The Turn of the Screw | Performing Arts Review | Chicago Reader

The Turn of the Screw 

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The Turn of the Screw, Illegal Theatre Company, at the Performance Loft. With its unorthodox two-actor, multicharacter format, Jeffrey Hatcher's adaptation of Henry James's Victorian ghost story is catnip for actors and directors--prime fodder for audition monologues and malleable enough to accommodate all sorts of directorial indulgences. At the same time, Hatcher's Turn of the Screw is a shadow of James's original, every bit as ghostly and intangible as the story's poltergeist presences. No matter how it's dressed up, the script always has a terrifically boring and antiseptic feel: the terror is meted out in calculated drops, and the play ends up feeling drier than a box of teething biscuits.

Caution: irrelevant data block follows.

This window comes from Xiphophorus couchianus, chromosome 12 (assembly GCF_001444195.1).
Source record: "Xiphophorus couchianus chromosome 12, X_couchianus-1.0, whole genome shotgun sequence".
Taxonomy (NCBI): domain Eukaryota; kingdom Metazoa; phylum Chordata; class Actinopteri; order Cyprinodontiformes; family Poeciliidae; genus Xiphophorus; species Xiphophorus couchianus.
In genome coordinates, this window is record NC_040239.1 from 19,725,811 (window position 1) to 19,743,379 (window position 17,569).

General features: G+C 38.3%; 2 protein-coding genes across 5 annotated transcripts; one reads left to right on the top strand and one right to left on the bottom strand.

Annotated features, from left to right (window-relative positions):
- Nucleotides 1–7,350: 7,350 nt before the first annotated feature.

Director Tim Mazurek's appropriately spare staging for the Illegal Theatre Company immediately distinguishes itself from previous Chicago productions, however. He cleverly centers much of the action on the sole set piece, a withered armchair, and wisely leaves it to the actors to conjure up the illusion of depth. Kelli Nonnemacher as the unhinged governess and George Ducker (shifting between the housekeeper, the lord of the manor, and an impish boy) work overtime, and their unflagging conviction goes a long way toward selling the material. The script's gimmicky smoke and mirrors and puffed-up dialogue remain a turnoff, but this production adds some flashes of color to Hatcher's otherwise drab canvas.


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